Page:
For the last year or so we have known the man who repeatedly questions cricket's lopsided scheduling. The man who has perhaps strived to make Australia out of Sri Lanka, and perhaps cutting down on some of the Sri Lankan flair. The man who complains about the inconsistent use of Umpire Decision Review System (UDRS). The man who has had to make bold decisions regarding Sanath Jayasuriya and Chaminda Vaas. The man who keeps saying Ajantha Mendis is not over, and answering questions about life after Murali and Vaas. The man who has become insufferable with his incessant and excessive appealing from behind the stumps, for LBWs that don't exist. The man who made Tillakaratne Dilshan keep wicket in Tests when Prasanna Jayawardene was injured. Somewhere in all that, we tend to forget Kumar Sangakkara the batsman.
In either liking or hating the captain, the statesman, the keeper with the irritating shouts, we tend to forget the reason why we liked Sangakkara in the first place. His batting has all that grace, style, and also the aggression. The drives still flow beautifully all through the cover field, the whip-flick between mid-on and midwicket that he plays even as he is moving across the stumps is still a joy to watch, the sweeps to all parts of leg side still negate the spinners.
Silently, as a captain, Sangakkara has scored five centuries in 10 Tests, three of them in his last three games against India, the latest being his seventh double-century, putting him behind only Don Bradman and Brian Lara on that count.
When he came in to bat on Monday, on his beloved SSC pitch and against an average attack, a century was there to be taken. Still, how you got there, and how far you took it beyond 100 mattered too. This innings had all the hallmarks of a Sangakkara special. The intent was clear from the first over of his innings: when Pragyan Ojha was slightly short, he was cut away; when he flighted he was lofted over mid-on. From thereon until he was caught by an alert Rahul Dravid - and it's a task to stay alert after you have spent one-and-a-half days without anything remotely resembling an edge - Sangakkara owned the attack.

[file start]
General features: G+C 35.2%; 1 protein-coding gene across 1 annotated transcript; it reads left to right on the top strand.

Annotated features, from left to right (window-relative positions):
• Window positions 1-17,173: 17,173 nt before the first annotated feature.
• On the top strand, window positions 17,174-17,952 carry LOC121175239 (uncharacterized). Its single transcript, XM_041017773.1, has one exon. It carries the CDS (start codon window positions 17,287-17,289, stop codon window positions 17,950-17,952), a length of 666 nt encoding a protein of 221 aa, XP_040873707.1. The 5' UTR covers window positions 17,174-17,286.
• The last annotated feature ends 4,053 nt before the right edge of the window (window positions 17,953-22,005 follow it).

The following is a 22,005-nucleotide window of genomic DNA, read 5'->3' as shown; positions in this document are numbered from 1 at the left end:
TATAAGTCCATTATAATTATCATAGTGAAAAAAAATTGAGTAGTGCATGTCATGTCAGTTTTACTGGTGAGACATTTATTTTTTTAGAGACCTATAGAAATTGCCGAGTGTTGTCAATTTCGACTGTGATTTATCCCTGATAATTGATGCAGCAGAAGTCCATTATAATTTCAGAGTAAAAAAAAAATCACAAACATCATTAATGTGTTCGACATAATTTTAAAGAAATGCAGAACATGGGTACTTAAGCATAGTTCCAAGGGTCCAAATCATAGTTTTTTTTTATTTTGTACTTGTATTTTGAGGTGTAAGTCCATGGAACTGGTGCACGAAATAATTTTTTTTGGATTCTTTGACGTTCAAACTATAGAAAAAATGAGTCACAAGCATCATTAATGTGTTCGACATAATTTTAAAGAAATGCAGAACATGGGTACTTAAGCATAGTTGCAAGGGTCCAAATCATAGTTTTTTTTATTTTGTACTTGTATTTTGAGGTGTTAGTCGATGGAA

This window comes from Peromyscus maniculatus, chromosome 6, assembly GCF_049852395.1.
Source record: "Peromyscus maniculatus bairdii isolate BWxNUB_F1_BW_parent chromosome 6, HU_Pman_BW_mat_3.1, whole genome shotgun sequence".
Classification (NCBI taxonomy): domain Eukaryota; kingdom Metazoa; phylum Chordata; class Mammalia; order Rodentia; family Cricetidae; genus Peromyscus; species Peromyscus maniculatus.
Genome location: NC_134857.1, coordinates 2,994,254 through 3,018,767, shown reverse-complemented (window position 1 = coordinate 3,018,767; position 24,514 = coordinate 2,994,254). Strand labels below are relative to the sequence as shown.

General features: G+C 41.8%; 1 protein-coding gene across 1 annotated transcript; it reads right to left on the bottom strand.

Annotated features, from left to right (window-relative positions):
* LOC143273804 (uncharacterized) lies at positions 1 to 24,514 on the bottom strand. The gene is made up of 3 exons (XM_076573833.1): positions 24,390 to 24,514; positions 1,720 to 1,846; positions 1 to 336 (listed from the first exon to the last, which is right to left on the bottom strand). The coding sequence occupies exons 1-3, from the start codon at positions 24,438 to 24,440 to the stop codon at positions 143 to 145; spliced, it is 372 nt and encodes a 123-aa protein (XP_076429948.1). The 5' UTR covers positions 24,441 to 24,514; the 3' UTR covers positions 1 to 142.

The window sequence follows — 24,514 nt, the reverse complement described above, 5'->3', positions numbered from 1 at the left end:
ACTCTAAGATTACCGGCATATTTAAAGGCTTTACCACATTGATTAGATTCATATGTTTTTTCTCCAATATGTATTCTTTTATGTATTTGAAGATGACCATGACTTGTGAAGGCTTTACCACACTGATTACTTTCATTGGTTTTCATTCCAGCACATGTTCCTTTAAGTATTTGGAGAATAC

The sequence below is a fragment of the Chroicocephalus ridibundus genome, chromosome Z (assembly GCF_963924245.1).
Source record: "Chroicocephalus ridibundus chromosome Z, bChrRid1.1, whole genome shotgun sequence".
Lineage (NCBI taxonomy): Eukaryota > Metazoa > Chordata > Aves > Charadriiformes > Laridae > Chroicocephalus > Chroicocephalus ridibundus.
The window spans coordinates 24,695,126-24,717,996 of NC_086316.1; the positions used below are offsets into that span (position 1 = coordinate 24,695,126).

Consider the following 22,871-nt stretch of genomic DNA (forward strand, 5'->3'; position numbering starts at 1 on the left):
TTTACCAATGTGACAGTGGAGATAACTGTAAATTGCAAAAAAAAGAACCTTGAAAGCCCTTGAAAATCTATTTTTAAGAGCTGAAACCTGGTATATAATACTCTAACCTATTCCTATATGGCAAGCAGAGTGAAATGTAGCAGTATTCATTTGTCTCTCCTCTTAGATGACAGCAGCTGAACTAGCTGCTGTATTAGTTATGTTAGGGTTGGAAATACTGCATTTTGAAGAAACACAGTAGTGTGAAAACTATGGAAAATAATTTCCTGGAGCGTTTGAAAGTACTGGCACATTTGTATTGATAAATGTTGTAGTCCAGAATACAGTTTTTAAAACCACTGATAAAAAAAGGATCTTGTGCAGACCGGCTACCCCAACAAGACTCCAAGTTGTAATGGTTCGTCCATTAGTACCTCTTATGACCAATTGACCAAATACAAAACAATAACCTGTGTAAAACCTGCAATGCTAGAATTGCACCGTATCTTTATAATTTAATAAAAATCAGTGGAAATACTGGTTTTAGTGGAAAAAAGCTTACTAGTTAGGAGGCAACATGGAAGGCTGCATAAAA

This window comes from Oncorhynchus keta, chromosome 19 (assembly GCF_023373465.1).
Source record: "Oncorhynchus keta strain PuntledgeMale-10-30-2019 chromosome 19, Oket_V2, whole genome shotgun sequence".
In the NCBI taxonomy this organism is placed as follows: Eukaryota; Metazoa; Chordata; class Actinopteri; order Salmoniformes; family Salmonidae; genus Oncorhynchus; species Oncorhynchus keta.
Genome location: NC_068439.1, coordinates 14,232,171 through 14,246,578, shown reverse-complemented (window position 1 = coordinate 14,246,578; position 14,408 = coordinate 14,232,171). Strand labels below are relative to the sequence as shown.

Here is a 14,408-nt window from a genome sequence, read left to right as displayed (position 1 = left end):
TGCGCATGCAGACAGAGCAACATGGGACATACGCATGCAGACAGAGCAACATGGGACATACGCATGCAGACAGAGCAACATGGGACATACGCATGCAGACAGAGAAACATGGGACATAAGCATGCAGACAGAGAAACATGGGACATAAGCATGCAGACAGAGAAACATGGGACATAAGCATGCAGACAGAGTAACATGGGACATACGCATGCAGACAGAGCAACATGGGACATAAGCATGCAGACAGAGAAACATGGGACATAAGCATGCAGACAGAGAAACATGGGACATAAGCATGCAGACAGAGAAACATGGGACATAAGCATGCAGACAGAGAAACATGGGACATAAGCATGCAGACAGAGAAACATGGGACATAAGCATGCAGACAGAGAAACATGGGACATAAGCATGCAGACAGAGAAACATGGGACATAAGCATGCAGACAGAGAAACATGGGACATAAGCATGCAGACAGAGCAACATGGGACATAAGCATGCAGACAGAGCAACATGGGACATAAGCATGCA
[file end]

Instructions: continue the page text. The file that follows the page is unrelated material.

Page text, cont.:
Even with the deep point in place, India struggled to keep Sangakkara quiet. Though Tharanga Paranavitana was 34 when Sangakkara came out, it wasn't a surprise that he was overtaken. No scoring opportunity was missed. There weren't shots that stood out for audacity, but there weren't any that stood out for being inelegant either. Even as Mahela Jayawardene struggled in the final hour on the first day, Sangakkara kept getting the runs, scoring 34 off 58 in that period.
How he played on the second day, though, was going to determine how well Sri Lanka could time their declaration. The first two balls of the day brought clear indications. Two of his favourite shots got him boundaries: the drive wide of mid-off, and then the whip-flick through midwicket. Five overs later, the same bowler, Abhimanyu Mithun, was hit for three consecutive boundaries. After a relatively quiet spell, he showed Ojha the complete range of sweep shots in one over: slog-sweeps to cow corner and midwicket, and then two regulation ones to square leg and backward square leg. That over took him from 183 to 199.
The platform was set up again, the bowlers had been deflated again, and Jayawardene did the rest. When Sangakkara got out, though, the reaction was of acute dissatisfaction. The double-hundred wasn't nearly enough. The reaction was of a man who has scored seven of them, a man who wants more.